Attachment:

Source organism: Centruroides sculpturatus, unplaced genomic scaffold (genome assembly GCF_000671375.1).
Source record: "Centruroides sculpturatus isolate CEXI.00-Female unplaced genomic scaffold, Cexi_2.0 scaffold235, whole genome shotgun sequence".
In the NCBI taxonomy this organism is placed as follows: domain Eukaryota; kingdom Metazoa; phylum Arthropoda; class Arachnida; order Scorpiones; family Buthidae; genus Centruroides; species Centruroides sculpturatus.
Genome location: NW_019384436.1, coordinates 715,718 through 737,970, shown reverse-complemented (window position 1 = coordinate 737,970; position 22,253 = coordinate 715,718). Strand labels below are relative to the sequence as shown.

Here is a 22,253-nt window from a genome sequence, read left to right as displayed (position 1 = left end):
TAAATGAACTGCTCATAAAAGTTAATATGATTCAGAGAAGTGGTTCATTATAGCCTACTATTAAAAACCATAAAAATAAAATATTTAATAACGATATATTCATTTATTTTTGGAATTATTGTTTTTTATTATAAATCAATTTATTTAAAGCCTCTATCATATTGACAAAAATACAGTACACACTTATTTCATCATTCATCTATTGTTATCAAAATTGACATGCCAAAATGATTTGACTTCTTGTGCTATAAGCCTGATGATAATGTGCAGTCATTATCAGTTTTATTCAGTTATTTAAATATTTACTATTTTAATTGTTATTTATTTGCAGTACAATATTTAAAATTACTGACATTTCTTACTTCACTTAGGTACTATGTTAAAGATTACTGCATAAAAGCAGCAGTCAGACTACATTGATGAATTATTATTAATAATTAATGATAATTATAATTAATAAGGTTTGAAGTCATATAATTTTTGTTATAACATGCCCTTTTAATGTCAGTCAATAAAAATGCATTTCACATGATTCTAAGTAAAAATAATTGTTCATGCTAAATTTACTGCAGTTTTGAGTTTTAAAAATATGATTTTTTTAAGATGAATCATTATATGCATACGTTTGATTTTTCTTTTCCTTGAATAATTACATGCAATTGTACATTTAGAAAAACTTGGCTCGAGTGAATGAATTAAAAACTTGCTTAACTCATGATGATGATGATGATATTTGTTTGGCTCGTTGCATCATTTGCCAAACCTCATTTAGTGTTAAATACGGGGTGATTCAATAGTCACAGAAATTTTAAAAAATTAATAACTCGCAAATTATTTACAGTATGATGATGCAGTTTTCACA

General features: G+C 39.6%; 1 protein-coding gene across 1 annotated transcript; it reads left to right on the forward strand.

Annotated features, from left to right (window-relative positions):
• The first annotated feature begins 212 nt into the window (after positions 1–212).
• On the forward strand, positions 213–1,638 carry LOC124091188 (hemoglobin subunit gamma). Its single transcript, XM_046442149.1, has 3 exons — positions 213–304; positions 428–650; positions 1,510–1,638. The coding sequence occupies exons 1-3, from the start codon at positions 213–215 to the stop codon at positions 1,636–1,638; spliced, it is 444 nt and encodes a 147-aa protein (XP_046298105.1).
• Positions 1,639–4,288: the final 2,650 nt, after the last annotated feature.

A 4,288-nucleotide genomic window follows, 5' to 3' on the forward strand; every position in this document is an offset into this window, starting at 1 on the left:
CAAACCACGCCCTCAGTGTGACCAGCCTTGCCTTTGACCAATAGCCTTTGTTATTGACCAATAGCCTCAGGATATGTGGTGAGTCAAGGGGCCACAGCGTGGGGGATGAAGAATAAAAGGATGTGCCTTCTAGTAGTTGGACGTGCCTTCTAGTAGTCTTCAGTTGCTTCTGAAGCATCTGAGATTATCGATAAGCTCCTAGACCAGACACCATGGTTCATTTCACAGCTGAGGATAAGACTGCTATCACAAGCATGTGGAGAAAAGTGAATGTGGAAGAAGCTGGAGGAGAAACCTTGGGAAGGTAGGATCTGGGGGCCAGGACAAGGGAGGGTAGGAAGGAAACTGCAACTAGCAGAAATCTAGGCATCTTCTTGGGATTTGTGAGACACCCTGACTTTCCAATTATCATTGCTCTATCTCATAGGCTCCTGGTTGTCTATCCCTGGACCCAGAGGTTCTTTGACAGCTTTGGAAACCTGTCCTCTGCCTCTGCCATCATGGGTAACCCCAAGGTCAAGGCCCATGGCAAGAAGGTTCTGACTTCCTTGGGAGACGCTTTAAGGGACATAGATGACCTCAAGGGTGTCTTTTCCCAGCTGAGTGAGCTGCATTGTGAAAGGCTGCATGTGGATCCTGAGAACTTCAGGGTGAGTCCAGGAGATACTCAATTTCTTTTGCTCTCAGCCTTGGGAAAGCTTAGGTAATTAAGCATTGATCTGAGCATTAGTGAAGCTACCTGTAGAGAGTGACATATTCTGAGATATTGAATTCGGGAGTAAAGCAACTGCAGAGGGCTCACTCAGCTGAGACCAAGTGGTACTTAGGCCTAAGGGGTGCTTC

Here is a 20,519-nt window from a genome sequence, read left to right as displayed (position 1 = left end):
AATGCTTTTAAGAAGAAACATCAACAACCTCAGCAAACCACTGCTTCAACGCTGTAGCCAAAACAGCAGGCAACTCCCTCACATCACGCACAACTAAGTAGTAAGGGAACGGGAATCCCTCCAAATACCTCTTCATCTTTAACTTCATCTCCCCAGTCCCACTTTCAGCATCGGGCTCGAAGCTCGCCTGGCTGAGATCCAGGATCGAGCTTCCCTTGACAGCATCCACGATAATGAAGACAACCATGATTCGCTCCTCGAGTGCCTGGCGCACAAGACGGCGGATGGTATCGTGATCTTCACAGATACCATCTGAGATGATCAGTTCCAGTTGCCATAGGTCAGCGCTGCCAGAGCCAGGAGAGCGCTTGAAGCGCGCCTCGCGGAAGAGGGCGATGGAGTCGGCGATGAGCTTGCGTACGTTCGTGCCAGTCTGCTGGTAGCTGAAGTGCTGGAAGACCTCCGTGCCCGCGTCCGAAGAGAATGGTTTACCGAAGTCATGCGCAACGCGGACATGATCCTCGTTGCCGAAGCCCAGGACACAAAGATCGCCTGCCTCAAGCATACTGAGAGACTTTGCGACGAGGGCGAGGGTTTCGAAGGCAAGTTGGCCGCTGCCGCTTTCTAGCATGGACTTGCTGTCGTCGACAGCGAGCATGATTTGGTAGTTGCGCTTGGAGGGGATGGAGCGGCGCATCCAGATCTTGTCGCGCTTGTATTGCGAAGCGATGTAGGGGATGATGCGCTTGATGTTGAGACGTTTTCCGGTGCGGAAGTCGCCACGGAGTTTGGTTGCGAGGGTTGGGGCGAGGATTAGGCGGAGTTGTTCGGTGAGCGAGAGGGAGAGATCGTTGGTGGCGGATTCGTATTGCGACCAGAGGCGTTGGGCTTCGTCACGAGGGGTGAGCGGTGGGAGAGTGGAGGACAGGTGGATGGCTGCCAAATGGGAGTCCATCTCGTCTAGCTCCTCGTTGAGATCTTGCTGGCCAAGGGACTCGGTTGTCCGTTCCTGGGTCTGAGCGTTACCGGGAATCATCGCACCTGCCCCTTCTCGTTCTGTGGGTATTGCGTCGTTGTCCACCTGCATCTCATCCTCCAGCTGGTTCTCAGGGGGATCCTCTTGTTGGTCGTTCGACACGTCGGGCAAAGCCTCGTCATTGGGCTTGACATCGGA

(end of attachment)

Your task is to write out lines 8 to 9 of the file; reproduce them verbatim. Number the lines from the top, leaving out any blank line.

Annotated features, from left to right (window-relative positions):
• The first annotated feature begins 212 nt into the window (after positions 1–212).